Of course, all I have to do is look at the forest of "For Sale" signs across the city and often, more sobering, the number of private properties foreclosed or abandoned in place, especially where you don't expect to see them, to know otherwise. Walking to last Monday's City Council meeting, just from Chelsea Parade to Little Plains Park along the street where, they say, the neon lights are bright, I counted three darkened properties, reminding me no neighborhood is immune to the Hard Times in the Land of Plenty many of us face.
I haven't lived in Norwich my whole life (yet), but for the decades I have, we've been engaged just about non-stop in ever more frantic discussions about economic development usually centered on single-bullet conspiracies that will magically return us to the golden days of downtown Thursday nights where there were so many shoppers, the sidewalks overflowed and swarms of local merchants thanked their lucky stars for storefronts in Franklin Square and Main Street.
We're about a year into the first phase of the current Norwich Downtown Redevelopment effort whose history marked the first time I'd ever seen as many separate and different agencies and volunteer panels work towards and from a shared agenda. That effort began in a few months after the last Mayor and Council elections and when you turn the calendar page, what's staring us in the face on the first Tuesday after the first Monday, on November 8th? Elections for City Council as well as the Board of Education.
Like you, perhaps, I still have some homework to do to be ready to vote. And we get a chance to get up-close and personal with those seeking to be the next City Council tonight at seven in the Slater Museum on the campus of Norwich Free Academy.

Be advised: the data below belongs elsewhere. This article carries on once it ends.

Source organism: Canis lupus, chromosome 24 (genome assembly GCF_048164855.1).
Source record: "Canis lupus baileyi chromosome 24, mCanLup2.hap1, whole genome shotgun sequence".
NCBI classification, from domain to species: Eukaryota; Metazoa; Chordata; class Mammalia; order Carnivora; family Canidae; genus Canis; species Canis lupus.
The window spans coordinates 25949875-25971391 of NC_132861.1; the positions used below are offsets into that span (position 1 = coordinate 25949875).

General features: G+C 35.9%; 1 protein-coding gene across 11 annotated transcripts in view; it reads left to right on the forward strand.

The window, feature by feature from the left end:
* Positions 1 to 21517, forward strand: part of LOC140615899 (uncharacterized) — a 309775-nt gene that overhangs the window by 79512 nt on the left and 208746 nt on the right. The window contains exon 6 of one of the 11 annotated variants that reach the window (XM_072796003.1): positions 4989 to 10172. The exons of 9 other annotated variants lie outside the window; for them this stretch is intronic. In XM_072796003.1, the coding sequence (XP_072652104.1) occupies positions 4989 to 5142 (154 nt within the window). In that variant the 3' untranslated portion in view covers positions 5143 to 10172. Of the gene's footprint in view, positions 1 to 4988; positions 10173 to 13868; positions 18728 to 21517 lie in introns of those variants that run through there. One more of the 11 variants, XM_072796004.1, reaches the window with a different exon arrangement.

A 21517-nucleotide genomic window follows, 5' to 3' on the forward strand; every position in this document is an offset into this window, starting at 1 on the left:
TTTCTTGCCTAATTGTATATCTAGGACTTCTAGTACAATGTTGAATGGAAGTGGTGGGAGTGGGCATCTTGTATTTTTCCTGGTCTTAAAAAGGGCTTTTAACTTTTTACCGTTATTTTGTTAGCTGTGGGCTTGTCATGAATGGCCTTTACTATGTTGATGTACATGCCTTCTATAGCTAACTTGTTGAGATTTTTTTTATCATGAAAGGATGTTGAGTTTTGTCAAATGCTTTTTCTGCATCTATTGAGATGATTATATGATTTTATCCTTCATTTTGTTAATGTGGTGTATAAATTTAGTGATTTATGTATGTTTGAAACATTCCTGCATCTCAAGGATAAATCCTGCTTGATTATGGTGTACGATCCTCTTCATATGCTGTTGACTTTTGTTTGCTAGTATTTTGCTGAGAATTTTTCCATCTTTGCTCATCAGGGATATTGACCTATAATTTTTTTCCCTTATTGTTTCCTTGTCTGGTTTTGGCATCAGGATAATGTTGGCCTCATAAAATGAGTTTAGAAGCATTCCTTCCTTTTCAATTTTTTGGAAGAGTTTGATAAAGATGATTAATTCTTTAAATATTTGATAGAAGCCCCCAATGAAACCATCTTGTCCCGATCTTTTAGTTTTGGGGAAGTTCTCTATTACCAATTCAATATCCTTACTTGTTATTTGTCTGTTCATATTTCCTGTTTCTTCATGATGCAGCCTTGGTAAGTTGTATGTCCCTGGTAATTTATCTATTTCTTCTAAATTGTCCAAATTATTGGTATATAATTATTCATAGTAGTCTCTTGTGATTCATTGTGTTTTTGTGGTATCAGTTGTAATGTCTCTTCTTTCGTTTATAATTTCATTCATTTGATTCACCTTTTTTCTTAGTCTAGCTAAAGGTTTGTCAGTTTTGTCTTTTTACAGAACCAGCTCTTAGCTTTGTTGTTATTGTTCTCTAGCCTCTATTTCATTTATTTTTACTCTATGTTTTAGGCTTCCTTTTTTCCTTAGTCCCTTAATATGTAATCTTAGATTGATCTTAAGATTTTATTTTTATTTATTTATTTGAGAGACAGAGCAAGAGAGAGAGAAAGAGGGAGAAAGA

Yeah, I know you're busy-we're all busy, to include the friends and neighbors who have offered to serve on the Council. Some are incumbents, others familiar faces (though they've been called other body parts) and some are new to politics. All would agree that weather is something to talk about-making Norwich a community in which our children can live and work in when they grow up requires planning and doing.
We owe Mark Bettencourt, Tucker Braddock, Richard Caron, Pete Desaulniers, Deb Hinchey, Charles Jackiewicz, John John, Susan Meisenheimer, Sofee Noblick, Laurie Popovich and Ron Ward our thanks for the generosity of their candidacies.
But much more than that, we owe them and ourselves, an opportunity to hear their vision of who we are, this Rose of New England. Not just their assessment of where we are now but where we should next go and how we should get there. It's said campaigns are poetry and governing is prose. Tonight we are lyrical and practical.
We should admire and applaud the eloquence and the elegance of those seeking our votes but listen critically as each explains the mechanics behind the ideas and the ideals. Pay attention as if your life here depends on tonight, because in large part, it does.
Meaning well and doing well are two different things and while everyone seeking your vote is, beyond a doubt, a good person, he or she may not be a good choice for City Council. It's up to you and me to make that determination.
For the last few weeks, you could send in your questions for candidates to tonight's debate moderator but if you haven't yet, bring them along because you'll probably have an opportunity before or afterwards to speak with the candidates and don't leave until you've gotten your questions answered.
It takes, on average, two months for a buyer to make a decision about choosing a car. You should be able take more than two hours to start to decide who to entrust with the responsibility for the next part of our journey as a city. We can make a difference or we can be the difference. I go forwards, you go backwards; somewhere we will meet. The choice is yours, the time is now.